There is something else in all of this. The compensation will erode over time, eaten up by bracket creep, changed government policies, cuts to social services, the increase in the household cost of living at rates greater than wages and ongoing rotten and underfunded public transport, health and education.
All of this is driven in the end by the decline in profit rates across much of the developed world and the rise of neoliberalism as an ideology and practice of wealth shifting to capital and the rich as one strategy to try and address that decline.
So it looks like the advisers to Minister Emerson at least have been saying he needs to find a way out of the impasse and what better way to get his message noticed, to ‘cut through’ in message management speak, than to make a fool of himself on national TV?
I look forward to other Ministers following suit. Julia Gillard could perhaps croon about Kevin Rudd with ‘Ain’t no sunshine when he’s gone’ or perhaps ‘Breaking up is hard to do’.
Rudd could reply with a rousing rendition of ‘Achy Breaky Heart’, while for Wayne Swan the song of choice might be ‘Taxman’.
For Peter Garrett, Minister for School Education, and former front man of Midnight Oil, what better song than his own band’s ‘Beds are burning?’ You know Peter, the one that includes these words:
The time has come
To say fair’s fair
To pay the rent
To pay our share
The time has come
A fact’s a fact
It belongs to them
Let’s give it back
How is that coming along now you are a Minister in a Labor Government?
The fact remains however that no matter how much of a song and dance Labor make over the joys of the carbon tax, they are doomed. The carbon tax is the specific focus for general working class dissatisfaction and anger with long hours, inadequate pay, poor social services and Gina and Clive on TV every night flaunting their wealth.
What better epitaph for this Labor Government than ‘the Battle Hymn of the New Socialist Party’ ?
Here are the words to the Leon Rosselson song:
BATTLE HYMN OF THE NEW SOCIALIST PARTY
The cloth cap and the working class, as images are dated.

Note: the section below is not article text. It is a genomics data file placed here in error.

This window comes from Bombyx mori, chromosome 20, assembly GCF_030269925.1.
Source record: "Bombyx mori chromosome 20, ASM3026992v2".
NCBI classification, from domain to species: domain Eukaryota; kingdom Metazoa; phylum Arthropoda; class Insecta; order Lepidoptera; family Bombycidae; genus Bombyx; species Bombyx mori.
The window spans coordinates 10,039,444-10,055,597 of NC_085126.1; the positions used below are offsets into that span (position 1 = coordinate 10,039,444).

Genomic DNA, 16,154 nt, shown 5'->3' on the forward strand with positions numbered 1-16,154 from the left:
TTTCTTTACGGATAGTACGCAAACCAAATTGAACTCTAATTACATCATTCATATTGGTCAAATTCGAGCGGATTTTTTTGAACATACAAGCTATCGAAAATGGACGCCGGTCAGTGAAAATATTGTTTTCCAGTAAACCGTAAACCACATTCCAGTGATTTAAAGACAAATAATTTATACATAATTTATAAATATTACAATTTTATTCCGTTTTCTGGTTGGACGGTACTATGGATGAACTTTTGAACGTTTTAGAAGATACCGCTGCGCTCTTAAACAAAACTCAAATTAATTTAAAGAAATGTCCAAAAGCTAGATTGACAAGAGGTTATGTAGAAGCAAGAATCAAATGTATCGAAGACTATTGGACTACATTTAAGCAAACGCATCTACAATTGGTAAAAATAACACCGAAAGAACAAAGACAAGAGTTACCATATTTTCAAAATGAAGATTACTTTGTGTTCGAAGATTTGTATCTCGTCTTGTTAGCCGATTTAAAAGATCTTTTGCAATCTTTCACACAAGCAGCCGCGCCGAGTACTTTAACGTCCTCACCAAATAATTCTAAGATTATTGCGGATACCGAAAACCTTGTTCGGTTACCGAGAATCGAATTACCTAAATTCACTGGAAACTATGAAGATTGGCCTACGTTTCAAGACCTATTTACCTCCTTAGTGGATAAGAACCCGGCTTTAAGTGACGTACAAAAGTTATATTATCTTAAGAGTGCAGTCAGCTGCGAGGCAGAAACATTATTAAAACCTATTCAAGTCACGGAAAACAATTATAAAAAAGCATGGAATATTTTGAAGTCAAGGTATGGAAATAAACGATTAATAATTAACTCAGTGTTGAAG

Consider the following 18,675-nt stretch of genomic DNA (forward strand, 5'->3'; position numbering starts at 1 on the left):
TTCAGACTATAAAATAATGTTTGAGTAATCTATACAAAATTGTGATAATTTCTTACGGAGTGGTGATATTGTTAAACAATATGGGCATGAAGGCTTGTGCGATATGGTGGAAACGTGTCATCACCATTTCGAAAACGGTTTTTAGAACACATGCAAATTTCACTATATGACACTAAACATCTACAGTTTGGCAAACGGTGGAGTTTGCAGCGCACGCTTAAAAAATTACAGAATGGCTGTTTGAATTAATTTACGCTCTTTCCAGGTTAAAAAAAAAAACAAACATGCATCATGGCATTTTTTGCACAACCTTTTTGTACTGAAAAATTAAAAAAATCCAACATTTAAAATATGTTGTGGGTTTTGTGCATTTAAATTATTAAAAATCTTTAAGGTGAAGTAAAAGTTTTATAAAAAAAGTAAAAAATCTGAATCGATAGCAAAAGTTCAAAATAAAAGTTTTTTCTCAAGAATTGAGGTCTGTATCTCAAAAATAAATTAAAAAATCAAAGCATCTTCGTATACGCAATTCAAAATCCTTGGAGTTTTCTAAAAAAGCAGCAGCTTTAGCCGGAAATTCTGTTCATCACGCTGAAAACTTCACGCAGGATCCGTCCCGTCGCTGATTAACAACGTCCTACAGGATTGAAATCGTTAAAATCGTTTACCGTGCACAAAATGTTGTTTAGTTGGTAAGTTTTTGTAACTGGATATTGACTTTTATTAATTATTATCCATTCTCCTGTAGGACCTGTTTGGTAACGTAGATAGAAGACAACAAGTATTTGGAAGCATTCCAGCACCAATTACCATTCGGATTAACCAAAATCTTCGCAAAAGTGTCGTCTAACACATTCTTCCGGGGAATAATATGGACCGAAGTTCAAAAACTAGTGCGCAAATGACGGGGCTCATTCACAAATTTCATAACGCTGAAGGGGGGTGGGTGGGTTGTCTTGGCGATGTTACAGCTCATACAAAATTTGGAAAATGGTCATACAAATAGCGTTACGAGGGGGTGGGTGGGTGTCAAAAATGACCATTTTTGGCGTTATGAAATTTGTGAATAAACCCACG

For we are Labour’s avante-garde, and we were educated.
By tax adjustments we have planned to institute the Promised Land
And just to show we’re still sincere, we sing The Red Flag once a year.
Firm principles and policies are open to objections;
And a streamlined party image is the way to win elections.
So raise the umbrella high, the bowler hat, the college tie
We’ll stand united, raise a cheer. And sing The Red Flag once a year.
It’s one step forward, one step back. Our dance is devilish daring
A leftward shuffle, a rightward tack, then pause to take our bearings.
We’ll reform the country bit by bit, so nobody will notice it
Then ever after, never fear, we’ll sing The Red Flag once a year.
We will not cease from mental fight till every wrong is righted,
And all men are equal quite, and all our leaders knighted.
For we are sure if we persist to make the New Year’s Honours list.
Then every loyal labour peer will sing The Red Flag once a Year.
So vote for us, and not for them, we’re just as true to NATO,
And we’ll be calm and British when we steer the ship of state-O.
We’ll stand as firm as them *
To show we’re patriotic gentlemen *
Though man to man shall brothers be, deterrence is our policy.
So raise the mushroom cloud on high, within their shades we’ll live and die.
Though cowards flinch and traitors sneer, we’ll sing The Red Flag once a year.
* these two lines sung to tune of “send her victorious, happy and
glorious” from God Save the King.
Copyright Leon Rosselson